I Think About ‘Act Ditzy, Lose Things’ a Lot

Photo-Illustration: by The Cut; Photo: Getty Images

I Think About This a Lot is a series dedicated to private memes: images, videos, and other random trivia we are doomed to play forever on loop in our minds.

There’s a typo in my copy of Paris Hilton’s Confessions of an Heiress. The error, small but significant, says Paris turned 23 on February 27, 2004 — not February 17, her actual birthday. “The last year has been so intense,” she wrote. “I know it was my biggest leap in terms of growing and changing.” While Paris’s birthday might not fall on February 27, mine does. It felt like a sign, neon and flashing, letting me know that the life path I needed to take was one that had already been walked by the one and only Paris Hilton.

Although the year 2004 may not have been particularly exciting or memorable for me personally, it was a year I spent believing that Paris Hilton and I shared a birthday — a tiny but delightful fact I was certain would bring me one step closer to the kind of life I felt sure I was destined for, despite the fact that I was 13 — not 23 — and growing up within the cultural shackles of small town Australia, where plenty of people wore sweatpants tucked into UGG boots and (knockoff) Von Dutch trucker caps, but never managed to pull them off quite like Paris could.

I’m not exactly sure what persuaded my mother to give in and buy me a book by Paris Hilton, a celebrity with whom she shares exactly zero life experiences or values. Though what I do remember — with a kind of mental clarity that can only be achieved by a teenager getting what she wanted — are the hours I spent poring over every page. Part memoir, part photo album, Paris’s debut book was also a guide to life — a life I desperately wanted to replicate.

Confessions of an Heiress: A Tongue-in-Chic Peek Behind the Pose was spilling with instructions, of varying levels of irony, on how to be more like Paris. And while some of these tips were impossible for me to implement (like “be born into the right family,” an actual tip from the book), there were a multitude of others that imprinted onto my mind, ready to be put into action at the next available opportunity. “Eat only fast food or the most fabulous food” was an easy one to commit to memory. “Eat sushi, because the coolest and best-looking people eat sushi” was another. My hometown didn’t have a Japanese restaurant, but the next time we visited my cousins in the city, I skipped my usual food-court McDonald’s order and told mom I’d be having sushi. I forced down two pieces of a salmon roll before asking for a happy meal — thankfully, McDonald’s was also a Paris-certified option, as long as it was ordered with regular Coke since drinking diet soda “shows you have no nerve.”

Living life by Paris’s rules meant strapping myself into an emotional and sartorial roller coaster. By her book, pink was for happy people and black was for the depressed. It was important to have flawless skin (a goal of every 13-year-old) but to never “fret over it” (had Paris ever been 13, I wondered). She also confessed that she never woke up before 10 a.m., or went to bed before 3 a.m. As she put it: “Normal hours are for normal people.” And, after all, who wanted to be normal? I certainly didn’t, and promised myself that as soon as my mom stopped making me go to bed at 8:30 p.m., I’d be operating on Paris hours.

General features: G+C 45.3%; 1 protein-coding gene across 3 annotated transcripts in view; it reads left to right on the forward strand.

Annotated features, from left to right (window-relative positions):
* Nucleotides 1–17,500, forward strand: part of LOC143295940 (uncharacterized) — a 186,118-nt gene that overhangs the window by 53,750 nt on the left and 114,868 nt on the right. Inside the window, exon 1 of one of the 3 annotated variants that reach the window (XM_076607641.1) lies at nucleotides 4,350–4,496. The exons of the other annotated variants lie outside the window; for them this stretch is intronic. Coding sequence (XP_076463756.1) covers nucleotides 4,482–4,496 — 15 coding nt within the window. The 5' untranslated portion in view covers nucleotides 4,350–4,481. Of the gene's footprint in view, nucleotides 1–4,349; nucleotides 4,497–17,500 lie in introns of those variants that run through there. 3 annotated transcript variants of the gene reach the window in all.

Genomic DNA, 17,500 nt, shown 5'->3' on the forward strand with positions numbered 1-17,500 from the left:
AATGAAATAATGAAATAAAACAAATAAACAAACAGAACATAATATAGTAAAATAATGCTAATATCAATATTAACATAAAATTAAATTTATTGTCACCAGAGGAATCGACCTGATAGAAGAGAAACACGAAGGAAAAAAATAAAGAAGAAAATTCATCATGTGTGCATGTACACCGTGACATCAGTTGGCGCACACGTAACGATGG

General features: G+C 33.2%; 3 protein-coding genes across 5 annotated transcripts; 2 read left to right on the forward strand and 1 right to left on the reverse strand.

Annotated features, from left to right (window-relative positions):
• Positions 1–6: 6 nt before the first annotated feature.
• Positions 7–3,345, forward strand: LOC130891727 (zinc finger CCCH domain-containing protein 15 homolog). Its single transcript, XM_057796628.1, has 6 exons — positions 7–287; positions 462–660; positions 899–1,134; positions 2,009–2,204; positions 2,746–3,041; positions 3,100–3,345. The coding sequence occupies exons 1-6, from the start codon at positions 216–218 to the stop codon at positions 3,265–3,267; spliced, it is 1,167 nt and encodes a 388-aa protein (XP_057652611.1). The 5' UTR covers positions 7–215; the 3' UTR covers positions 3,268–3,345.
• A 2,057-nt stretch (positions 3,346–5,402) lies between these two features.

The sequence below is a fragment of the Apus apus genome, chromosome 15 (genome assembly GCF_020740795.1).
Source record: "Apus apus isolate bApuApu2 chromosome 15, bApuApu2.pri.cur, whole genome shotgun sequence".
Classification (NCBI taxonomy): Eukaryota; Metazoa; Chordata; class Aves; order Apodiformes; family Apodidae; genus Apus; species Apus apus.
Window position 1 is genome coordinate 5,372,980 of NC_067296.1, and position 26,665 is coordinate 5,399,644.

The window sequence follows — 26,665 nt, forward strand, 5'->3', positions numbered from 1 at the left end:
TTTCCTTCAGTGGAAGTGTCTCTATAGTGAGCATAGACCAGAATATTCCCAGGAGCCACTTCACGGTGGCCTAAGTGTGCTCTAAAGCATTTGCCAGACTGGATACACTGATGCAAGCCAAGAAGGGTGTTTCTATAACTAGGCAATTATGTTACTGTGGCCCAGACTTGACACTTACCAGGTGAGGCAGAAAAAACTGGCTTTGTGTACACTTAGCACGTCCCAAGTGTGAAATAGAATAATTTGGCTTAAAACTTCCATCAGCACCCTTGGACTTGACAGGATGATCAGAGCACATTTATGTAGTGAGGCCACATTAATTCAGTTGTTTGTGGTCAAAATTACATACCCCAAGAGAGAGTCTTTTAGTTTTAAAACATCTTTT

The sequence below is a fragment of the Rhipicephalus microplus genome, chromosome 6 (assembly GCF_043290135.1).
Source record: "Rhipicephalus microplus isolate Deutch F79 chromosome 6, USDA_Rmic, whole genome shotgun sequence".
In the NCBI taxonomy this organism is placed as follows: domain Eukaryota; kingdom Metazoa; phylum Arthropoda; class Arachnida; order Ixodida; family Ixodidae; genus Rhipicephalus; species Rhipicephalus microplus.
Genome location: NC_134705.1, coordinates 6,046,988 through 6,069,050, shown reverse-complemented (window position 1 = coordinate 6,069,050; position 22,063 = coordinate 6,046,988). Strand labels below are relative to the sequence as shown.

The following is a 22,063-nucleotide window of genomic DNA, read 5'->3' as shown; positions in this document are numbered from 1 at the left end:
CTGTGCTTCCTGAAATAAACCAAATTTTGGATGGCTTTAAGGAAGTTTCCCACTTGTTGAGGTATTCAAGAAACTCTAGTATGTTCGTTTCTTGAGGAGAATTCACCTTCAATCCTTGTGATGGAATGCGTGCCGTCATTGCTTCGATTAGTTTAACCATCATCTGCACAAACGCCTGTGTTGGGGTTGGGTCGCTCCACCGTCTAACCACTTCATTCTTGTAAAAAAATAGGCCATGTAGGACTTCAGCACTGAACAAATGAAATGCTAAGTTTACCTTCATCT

Being like Paris was hot, and being normal was not — that much was obvious. And here I was, blessed with a bible that nobody else I knew had yet discovered, a cheat sheet to a life worth writing about. I don’t know exactly what it was about Paris: I didn’t watch The Simple Life and I’d never even seen a Hilton hotel (let alone stayed in one), but there she was smiling back at me from her book cover, so care-free and glamorous. What wasn’t to love?

Between bedtimes, dress codes, and trying to convince my mom to buy me a cell phone (I wanted to eventually follow Paris’s advice to own many phones, so one could be lost all the time), I busied myself filling in the cultural gaps of my small-town existence. 2004 was a different time, but my actions then were the beginning of a cycle that has continued to repeat itself.

Today, nearing 30, I can see my obsession with Confessions of an Heiress for what it was: The first of many attempts to hide my modest upbringing from the world. The 13-year-old who considered “act ditzy, lose things” to be genuinely good advice turned into a 14-year-old who asked for the same Care Bear Marissa Cooper had in an episode of The O.C., who in turn became a 19-year-old who begged her roommate to teach her how to pronounce Sauvignon Blanc so she could pretend to be a wine connoisseur on a date. I’ve never been ashamed of my upbringing, per se, but through my teen years and 20s I’ve dedicated an embarrassing amount of energy to proving that I’m capable of so much more than people expect of my hometown, my school, and my family’s socioeconomic status. My irrational fear of being caught out if I didn’t eat the right foods, wear the right things, or know how to pronounce the right words is one I’ve never quite been able to shake.

When I think of Paris writing Confessions of an Heiress, I wonder whom she was really writing for. Was she writing for teenage girls who dreamed of fame and mansions and stiletto heels, or was she, like me, working unnecessarily hard to construct an image of a person she desperately wanted people to think she was? Perhaps the real confession is that Paris didn’t really do any of the things she wrote about — and that she didn’t expect us to either. The answer to that question, only Paris can answer, but until then I will think of her guide to life every time I catch myself trying to impress someone with something as mediocre as a sushi order.

I Think About ‘Act Ditzy, Lose Things’ a Lot